11 / 3
      12 / 2
      6 / -5

      Robots brought to life through mentoring

      Every year over 50,000 students from across the country take part in an event that tests their mental and physical mettle. It's the only varsity sport where almost every participant can go pro. The FIRST Robotics competitions pit schools against one another in a battle of the brains.

      Elijah Donnell, a member of Marquette Senior High School's Team Cold Logic, tries to describe the experience.

      "You don't get the full experience until you go to the competition. There's all these people who are excited and screaming and dancing. Last year I got really, really excited. I geeked out," explained Donnell.

      Team Cold Logic is comprised of ten students and thirteen mentors. Together, they must work in concert to design and build a prototype from scratch that is capable of completing a specific physical feat. And they only have six weeks to do it.

      Gabe Appleton is a new addition to the squad, and he's quickly learning that even a seemingly simple task doesn't come easy.

      "The goal this year is surprisingly difficult given that it's just throwing a Frisbee," lamented Appleton.

      The objective requires robots and their handlers to shoot Frisbees into elevated goals. But the action isn't limited to one robot. Five other units will be shuffling around the arena at the same time, vying to win at all costs. Teams have to configure their machines in a way that allows them to shoot and retrieve Frisbees while defending themselves.

      "We have our ideas, we just don't know how to make them. And that's where the mentors help."

      Mentors, like Wes Hanna and Roger Bentlage, are a wealth of knowledge for the kids. They've spent twenty plus years engineering and manufacturing for companies like GM. Their practical expertise helps bring the kids' ideas to life.

      "They know what they want to do. They just don't know what kind of component they need to accomplish it," remarked Bentlage.

      But the mentoring isn't limited to engineering.

      "Whether they go into a technical field or not, I think that interaction of learning how to achieve a goal as a team is probably one of the most fundamental things we can give the kids out of this," said Hanna.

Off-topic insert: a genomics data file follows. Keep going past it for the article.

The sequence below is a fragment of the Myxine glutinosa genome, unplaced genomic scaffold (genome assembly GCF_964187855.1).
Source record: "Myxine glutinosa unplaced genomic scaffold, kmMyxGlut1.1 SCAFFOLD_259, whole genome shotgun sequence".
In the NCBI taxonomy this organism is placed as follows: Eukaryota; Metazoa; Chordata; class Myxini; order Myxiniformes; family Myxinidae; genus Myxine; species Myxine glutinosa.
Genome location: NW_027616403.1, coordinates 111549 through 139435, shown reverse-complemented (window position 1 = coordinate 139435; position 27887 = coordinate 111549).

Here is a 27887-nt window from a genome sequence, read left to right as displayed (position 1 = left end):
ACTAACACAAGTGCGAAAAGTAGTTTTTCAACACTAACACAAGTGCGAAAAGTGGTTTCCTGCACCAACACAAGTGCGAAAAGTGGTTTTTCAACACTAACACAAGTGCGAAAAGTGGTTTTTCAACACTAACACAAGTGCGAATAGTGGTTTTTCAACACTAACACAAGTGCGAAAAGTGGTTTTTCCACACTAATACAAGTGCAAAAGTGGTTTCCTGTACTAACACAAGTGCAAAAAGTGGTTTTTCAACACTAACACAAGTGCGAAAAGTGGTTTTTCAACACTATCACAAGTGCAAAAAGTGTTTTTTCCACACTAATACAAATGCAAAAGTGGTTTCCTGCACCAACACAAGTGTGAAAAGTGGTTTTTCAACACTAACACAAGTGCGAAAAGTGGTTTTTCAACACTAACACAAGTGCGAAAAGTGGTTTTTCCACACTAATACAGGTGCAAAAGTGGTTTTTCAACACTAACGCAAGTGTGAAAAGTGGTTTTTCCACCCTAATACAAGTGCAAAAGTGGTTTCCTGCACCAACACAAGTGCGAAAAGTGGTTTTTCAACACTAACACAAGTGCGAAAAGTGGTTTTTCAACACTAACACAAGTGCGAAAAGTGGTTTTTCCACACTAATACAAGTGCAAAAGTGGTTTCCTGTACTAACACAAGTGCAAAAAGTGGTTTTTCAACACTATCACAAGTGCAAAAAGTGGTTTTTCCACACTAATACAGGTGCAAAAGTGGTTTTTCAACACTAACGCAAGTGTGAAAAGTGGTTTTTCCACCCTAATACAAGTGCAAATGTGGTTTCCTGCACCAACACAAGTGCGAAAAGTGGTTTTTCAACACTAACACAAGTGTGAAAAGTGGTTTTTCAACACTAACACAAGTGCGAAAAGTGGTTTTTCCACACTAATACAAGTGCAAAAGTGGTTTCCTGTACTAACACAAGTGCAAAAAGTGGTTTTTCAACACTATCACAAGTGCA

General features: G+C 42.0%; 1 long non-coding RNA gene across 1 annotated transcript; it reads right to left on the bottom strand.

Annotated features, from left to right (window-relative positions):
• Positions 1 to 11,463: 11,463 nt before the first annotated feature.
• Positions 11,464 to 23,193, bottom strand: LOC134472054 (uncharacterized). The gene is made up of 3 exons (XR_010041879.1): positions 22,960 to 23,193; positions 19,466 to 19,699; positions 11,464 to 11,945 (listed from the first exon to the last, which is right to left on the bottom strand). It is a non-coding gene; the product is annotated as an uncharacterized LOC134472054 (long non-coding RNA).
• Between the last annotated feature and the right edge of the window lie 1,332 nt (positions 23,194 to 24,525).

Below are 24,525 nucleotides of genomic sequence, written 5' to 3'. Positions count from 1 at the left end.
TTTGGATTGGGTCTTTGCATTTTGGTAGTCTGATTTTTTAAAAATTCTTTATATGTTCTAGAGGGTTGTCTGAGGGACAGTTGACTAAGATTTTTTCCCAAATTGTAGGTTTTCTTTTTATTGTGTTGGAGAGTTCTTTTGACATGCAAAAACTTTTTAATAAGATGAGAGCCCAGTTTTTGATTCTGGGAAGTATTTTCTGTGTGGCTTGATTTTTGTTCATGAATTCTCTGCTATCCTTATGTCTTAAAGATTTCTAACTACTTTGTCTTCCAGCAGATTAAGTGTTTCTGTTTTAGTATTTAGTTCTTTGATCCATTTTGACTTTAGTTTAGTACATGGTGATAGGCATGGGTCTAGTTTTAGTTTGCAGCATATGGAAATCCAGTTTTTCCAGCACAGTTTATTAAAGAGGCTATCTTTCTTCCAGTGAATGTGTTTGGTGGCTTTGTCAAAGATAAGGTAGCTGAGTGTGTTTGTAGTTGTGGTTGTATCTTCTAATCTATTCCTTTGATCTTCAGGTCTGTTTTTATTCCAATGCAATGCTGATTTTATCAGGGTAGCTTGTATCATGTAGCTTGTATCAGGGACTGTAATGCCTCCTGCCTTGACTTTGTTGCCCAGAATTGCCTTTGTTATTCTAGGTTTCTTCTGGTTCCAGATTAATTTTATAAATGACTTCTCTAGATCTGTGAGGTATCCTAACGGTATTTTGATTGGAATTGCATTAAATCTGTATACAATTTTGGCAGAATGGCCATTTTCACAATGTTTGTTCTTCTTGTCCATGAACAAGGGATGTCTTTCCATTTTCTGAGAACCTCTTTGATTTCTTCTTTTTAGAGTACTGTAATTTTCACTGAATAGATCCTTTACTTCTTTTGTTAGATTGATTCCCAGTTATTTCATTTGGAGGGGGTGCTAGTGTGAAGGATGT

And the students need to achieve quite a bit. They are tasked with doing everything from making travel and lodging arrangements for competitions to writing business plans that will help them collect the $12,000 needed to compete.

      "A lot of people have a lot of ideas, but if you can't get them into one cohesive unit, it doesn't work at all," Appleton added.

      It takes a lot of teamwork and camaraderie to accomplish all of their goals, but they've done just that, to a surprising degree.

      "They immediately broke themselves into teams based on their own disciplines according to what they thought they were best at. It's pretty interesting for kids that are sophomores through seniors in high school," Bentlage continued.

      The team even coined an expression for their constructive demeanor: gracious professionalism.

      "Our discussions might get a little, shall I say, passionate. That being said though, we'll decide on a direction, and if it wasn't their direction, they're fine with that. It's for the good of the team, and we move forward with whatever project we have ahead of us," Hanna added.

      With three weeks left, there is still a lot to be done, but the team has a battle cry that encompasses their objective: fail faster.

      "Which might sound a little, I don't know, it doesn't sound good. But it is good because you learn from your mistakes," Donnell admitted.

      And that's really what the program is all about. Their first couple designs didn't work, but they learned where they failed.

      "Now that we've narrowed it down to a few that can work, we're actually having a pretty easy time putting it all together," Appleton agreed.

      The mentors' constant support and patience to fail has brought Team Cold Logic success in the past, and the future looks just as bright.

      "We wouldn't be a team without them," Donnell concluded.